Karen Steuer is Director of Government Relations for the Pew Environment Group.
In all of the debate on Capitol Hill about cutting budgets, you wouldn't expect water to get a great deal of attention. But it should.
The Continuing Resolution set to emerge from the House this week makes drastic reductions in support for critical functions of the Environmental Protection Agency—the federal entity charged with protecting water supplies for hundreds of millions of Americans. But slashing the EPA's budget, without shifting legal and financial responsibility to polluters, will leave America's fisheries, drinking water supplies and coastal areas vulnerable. No one else is guarding the door to the henhouse—quite literally, it turns out, when it comes to water pollution.
Industrial animal agriculture operations in the U.S. generate up to one billion tons of manure annually, most of which is applied—untreated—to cropland. As a result, according to the EPA, drinking water sources for an estimated 43 percent of the U.S. population have suffered some level of pathogen contamination associated with livestock operations, and 29 states have identified livestock feeding operations as a source of water pollution. In Congressional testimony, the U.S. Geological Survey identified livestock manure as the single largest source of nitrogen pollution in major rivers across the country, including rivers in Pennsylvania, Georgia, Florida, Arkansas, California and Wisconsin.
As food animal production in the U.S. has shifted from family farms to a concentrated industrial production system, efforts to protect the environment, rural communities and water supplies have not kept pace. These massive operations, housing thousands of hogs or hundreds of thousands of chickens in tight quarters, produce manure and other waste on an equally large scale, but continue to be regulated under a now-antiquated set of rules designed for small family farms. Corporations that own slaughterhouses, packing facilities and livestock often contract with farmers to raise the animals to the point of slaughter and argue that they bear no liability for compliance with Clean Water Act permits during the production period. The companies own the animals; the farmers are stuck with the manure.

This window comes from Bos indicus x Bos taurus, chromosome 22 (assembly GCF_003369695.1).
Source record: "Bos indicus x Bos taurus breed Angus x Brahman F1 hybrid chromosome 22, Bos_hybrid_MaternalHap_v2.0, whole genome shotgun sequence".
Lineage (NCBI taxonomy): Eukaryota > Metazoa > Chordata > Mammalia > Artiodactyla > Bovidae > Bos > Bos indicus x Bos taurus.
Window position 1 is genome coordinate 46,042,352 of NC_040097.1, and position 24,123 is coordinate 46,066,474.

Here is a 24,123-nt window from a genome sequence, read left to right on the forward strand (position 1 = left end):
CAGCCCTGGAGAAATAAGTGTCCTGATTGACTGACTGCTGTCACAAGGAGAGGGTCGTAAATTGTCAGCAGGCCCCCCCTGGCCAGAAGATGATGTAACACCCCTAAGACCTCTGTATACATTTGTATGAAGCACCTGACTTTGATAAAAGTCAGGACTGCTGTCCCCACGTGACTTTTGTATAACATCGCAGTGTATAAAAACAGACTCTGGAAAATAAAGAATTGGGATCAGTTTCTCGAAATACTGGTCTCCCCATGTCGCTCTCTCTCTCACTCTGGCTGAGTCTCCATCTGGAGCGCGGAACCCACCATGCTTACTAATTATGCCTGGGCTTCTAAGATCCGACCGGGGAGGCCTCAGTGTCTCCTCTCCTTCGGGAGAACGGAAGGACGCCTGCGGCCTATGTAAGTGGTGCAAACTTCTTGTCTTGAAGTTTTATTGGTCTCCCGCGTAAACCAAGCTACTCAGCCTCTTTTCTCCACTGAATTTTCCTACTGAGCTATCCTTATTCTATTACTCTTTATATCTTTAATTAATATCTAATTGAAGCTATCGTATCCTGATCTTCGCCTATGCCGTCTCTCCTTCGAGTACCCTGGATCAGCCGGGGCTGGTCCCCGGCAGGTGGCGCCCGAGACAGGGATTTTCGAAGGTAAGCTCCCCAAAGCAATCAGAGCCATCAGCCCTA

Under this system, corporate owners have not been obligated to provide any financial assistance to farmers for the costs of waste treatment and disposal. As a result, local water utilities spend millions monitoring and treating this water pollution, and treasured gems like the Chesapeake Bay suffer from livestock-related pollution, while taxpayers pay the cleanup costs through EPA water programs. These programs are now on the chopping block.
Congressional efforts to find legitimate savings through efficiency and the elimination of waste in government programs are of course laudable. But members of Congress also have a responsibility to ensure that alternatives to government spending are identified so the health and welfare of millions of Americans is not jeopardized.
When it comes to water pollution, the polluters—and not the general public—should be responsible for cleaning up their own waste. It¹s time for industrial animal agriculture to pay its fair share.